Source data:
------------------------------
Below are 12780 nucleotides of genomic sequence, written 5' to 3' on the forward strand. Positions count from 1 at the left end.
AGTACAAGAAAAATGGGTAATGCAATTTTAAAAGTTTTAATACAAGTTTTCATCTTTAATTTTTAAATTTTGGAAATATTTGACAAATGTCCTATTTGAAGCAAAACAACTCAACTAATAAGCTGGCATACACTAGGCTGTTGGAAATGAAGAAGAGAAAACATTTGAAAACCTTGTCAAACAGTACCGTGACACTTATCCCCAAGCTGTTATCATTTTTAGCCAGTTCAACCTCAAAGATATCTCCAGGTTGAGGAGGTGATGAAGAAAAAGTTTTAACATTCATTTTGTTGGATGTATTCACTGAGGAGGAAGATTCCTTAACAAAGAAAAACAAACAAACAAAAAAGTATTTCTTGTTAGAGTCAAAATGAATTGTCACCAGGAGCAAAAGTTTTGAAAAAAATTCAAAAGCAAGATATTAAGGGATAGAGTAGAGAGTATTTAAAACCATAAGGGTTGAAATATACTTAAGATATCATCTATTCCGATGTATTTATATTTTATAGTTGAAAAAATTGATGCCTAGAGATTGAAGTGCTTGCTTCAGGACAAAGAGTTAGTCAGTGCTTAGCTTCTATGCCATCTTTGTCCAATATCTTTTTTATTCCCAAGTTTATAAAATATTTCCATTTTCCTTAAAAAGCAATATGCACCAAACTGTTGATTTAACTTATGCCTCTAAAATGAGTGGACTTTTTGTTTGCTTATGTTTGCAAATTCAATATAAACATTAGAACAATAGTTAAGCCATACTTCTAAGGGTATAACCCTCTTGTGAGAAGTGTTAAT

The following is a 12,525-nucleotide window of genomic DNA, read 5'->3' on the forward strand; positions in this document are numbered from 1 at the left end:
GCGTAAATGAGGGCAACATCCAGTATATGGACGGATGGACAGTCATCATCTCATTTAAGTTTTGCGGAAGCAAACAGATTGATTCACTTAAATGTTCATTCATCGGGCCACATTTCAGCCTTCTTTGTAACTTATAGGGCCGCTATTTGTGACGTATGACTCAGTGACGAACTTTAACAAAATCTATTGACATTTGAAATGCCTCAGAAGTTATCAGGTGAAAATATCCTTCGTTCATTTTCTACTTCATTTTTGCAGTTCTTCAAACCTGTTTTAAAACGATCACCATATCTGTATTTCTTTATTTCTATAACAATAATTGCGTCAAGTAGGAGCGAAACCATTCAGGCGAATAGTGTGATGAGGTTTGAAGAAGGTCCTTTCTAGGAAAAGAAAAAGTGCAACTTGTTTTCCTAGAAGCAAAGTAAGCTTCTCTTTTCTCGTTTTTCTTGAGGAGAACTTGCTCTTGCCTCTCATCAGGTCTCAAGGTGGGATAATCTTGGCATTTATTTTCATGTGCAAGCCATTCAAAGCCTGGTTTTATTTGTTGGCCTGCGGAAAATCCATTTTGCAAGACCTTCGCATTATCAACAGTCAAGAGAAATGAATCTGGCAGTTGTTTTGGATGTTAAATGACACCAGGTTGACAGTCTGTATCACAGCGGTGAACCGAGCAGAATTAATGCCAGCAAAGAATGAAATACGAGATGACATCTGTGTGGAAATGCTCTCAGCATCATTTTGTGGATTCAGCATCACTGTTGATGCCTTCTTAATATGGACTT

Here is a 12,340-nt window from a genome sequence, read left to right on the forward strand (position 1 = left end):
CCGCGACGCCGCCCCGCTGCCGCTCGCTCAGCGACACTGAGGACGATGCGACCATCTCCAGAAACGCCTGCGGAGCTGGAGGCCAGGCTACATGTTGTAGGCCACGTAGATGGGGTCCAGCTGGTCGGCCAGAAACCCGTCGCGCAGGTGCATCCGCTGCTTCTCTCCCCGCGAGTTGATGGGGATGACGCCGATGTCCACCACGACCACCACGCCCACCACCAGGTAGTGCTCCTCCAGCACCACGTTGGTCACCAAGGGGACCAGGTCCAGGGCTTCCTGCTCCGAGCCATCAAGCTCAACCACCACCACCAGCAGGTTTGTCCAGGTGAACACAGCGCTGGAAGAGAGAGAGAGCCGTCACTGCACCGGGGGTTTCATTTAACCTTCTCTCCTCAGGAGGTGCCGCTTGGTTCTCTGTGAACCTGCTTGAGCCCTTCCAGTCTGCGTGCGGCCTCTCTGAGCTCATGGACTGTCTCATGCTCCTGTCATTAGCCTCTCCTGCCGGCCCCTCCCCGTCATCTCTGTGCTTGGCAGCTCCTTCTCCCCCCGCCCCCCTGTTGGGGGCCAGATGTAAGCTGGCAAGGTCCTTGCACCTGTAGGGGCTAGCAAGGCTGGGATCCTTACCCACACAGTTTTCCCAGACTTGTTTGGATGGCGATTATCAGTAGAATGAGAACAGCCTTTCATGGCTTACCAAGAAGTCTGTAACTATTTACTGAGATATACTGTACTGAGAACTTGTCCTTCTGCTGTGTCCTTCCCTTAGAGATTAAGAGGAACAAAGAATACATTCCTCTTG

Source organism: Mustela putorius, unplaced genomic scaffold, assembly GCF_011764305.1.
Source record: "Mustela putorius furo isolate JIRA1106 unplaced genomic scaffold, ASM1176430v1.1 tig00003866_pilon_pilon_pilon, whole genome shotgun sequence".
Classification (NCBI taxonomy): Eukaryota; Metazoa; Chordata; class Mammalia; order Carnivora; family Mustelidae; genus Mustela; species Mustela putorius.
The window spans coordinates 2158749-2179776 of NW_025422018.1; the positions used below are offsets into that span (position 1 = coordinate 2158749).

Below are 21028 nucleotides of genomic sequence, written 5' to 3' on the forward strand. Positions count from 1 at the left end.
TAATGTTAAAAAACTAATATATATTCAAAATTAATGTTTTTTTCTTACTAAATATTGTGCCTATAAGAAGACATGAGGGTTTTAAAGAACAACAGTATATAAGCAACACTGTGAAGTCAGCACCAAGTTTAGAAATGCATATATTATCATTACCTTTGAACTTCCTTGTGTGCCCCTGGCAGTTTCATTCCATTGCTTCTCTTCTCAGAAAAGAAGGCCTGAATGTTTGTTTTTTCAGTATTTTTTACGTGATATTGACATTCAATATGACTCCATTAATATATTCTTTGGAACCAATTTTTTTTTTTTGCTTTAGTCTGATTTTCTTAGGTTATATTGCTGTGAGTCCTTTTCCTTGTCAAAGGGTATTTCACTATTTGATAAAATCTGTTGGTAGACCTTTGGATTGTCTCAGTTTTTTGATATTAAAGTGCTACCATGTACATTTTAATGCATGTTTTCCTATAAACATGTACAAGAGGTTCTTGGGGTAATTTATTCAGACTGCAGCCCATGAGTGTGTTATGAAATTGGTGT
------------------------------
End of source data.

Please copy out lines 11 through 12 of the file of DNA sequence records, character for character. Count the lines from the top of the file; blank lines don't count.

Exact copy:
Below are 21028 nucleotides of genomic sequence, written 5' to 3' on the forward strand. Positions count from 1 at the left end.
TAATGTTAAAAAACTAATATATATTCAAAATTAATGTTTTTTTCTTACTAAATATTGTGCCTATAAGAAGACATGAGGGTTTTAAAGAACAACAGTATATAAGCAACACTGTGAAGTCAGCACCAAGTTTAGAAATGCATATATTATCATTACCTTTGAACTTCCTTGTGTGCCCCTGGCAGTTTCATTCCATTGCTTCTCTTCTCAGAAAAGAAGGCCTGAATGTTTGTTTTTTCAGTATTTTTTACGTGATATTGACATTCAATATGACTCCATTAATATATTCTTTGGAACCAATTTTTTTTTTTTGCTTTAGTCTGATTTTCTTAGGTTATATTGCTGTGAGTCCTTTTCCTTGTCAAAGGGTATTTCACTATTTGATAAAATCTGTTGGTAGACCTTTGGATTGTCTCAGTTTTTTGATATTAAAGTGCTACCATGTACATTTTAATGCATGTTTTCCTATAAACATGTACAAGAGGTTCTTGGGGTAATTTATTCAGACTGCAGCCCATGAGTGTGTTATGAAATTGGTGT